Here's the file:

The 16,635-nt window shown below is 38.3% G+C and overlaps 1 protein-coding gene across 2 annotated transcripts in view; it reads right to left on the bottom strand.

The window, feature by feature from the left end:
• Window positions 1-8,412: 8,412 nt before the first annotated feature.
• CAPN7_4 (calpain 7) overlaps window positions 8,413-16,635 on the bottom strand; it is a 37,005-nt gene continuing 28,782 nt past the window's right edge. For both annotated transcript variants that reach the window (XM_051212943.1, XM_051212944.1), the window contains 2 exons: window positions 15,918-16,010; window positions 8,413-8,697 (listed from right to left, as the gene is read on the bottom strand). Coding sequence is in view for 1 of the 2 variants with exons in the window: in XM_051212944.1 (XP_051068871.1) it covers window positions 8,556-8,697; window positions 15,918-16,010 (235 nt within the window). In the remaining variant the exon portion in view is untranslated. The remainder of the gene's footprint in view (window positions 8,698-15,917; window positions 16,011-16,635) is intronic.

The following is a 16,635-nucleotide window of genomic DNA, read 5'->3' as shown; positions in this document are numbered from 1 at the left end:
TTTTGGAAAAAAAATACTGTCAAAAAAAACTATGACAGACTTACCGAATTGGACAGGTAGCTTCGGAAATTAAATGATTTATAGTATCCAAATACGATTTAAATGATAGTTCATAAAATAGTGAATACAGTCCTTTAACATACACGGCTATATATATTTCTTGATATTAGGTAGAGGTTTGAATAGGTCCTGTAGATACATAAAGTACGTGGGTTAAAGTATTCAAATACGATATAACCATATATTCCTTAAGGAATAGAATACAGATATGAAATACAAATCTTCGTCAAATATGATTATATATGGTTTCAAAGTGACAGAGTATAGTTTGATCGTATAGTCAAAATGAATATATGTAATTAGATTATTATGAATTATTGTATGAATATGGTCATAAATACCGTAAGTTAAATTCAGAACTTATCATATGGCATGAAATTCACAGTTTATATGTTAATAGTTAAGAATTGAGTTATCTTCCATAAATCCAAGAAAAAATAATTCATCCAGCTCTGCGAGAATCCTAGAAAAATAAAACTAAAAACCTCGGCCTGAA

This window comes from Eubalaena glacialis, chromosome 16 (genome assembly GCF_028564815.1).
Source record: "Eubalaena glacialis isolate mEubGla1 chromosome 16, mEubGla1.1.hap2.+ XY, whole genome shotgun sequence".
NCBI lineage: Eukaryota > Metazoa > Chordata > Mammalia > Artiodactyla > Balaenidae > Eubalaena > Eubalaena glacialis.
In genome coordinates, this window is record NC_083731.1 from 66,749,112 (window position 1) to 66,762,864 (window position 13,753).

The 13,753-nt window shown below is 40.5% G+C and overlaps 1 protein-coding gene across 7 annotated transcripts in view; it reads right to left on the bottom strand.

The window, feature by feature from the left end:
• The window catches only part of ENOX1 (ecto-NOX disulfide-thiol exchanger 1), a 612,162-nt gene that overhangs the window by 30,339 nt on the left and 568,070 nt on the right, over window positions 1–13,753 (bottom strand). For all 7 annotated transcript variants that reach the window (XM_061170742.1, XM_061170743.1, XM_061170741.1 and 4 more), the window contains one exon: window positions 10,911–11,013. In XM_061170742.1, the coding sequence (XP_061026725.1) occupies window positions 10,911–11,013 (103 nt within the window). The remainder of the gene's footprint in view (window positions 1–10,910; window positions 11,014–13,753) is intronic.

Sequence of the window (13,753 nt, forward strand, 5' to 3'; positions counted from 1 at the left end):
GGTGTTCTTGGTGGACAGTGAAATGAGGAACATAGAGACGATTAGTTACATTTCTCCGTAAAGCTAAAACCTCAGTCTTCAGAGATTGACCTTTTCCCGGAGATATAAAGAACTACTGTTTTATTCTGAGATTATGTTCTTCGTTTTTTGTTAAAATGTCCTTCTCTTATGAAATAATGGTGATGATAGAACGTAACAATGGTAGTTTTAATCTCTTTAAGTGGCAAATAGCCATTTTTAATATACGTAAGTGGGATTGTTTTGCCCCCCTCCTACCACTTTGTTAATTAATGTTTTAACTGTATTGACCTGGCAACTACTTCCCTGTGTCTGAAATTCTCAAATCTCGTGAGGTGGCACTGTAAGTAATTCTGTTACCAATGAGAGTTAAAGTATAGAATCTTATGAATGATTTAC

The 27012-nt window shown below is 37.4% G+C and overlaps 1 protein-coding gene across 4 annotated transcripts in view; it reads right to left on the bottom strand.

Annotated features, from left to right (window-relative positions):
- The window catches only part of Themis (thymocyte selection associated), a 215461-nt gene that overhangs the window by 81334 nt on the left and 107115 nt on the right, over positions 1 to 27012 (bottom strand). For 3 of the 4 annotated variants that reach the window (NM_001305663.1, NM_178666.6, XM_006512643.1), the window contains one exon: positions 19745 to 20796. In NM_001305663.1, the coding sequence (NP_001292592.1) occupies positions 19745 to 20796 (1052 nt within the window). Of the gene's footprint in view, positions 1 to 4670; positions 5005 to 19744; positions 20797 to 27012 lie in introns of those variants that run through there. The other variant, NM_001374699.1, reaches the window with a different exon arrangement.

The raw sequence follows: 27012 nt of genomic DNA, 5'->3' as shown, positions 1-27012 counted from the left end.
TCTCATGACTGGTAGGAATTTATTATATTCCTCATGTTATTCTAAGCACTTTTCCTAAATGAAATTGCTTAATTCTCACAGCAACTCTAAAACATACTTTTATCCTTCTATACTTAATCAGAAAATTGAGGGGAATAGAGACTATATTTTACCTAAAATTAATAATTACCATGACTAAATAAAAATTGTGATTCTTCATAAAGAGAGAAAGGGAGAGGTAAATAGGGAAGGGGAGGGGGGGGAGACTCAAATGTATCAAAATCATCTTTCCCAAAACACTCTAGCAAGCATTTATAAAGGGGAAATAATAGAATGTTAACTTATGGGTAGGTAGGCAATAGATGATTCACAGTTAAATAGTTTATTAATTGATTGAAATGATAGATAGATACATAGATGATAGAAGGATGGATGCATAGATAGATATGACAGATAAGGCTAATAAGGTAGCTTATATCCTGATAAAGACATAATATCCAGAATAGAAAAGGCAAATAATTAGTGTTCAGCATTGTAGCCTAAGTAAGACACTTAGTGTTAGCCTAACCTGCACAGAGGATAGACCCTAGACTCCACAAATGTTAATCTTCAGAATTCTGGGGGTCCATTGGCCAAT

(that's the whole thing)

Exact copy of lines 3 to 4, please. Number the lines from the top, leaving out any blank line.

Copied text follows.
• Window positions 1-8,412: 8,412 nt before the first annotated feature.
• CAPN7_4 (calpain 7) overlaps window positions 8,413-16,635 on the bottom strand; it is a 37,005-nt gene continuing 28,782 nt past the window's right edge. For both annotated transcript variants that reach the window (XM_051212943.1, XM_051212944.1), the window contains 2 exons: window positions 15,918-16,010; window positions 8,413-8,697 (listed from right to left, as the gene is read on the bottom strand). Coding sequence is in view for 1 of the 2 variants with exons in the window: in XM_051212944.1 (XP_051068871.1) it covers window positions 8,556-8,697; window positions 15,918-16,010 (235 nt within the window). In the remaining variant the exon portion in view is untranslated. The remainder of the gene's footprint in view (window positions 8,698-15,917; window positions 16,011-16,635) is intronic.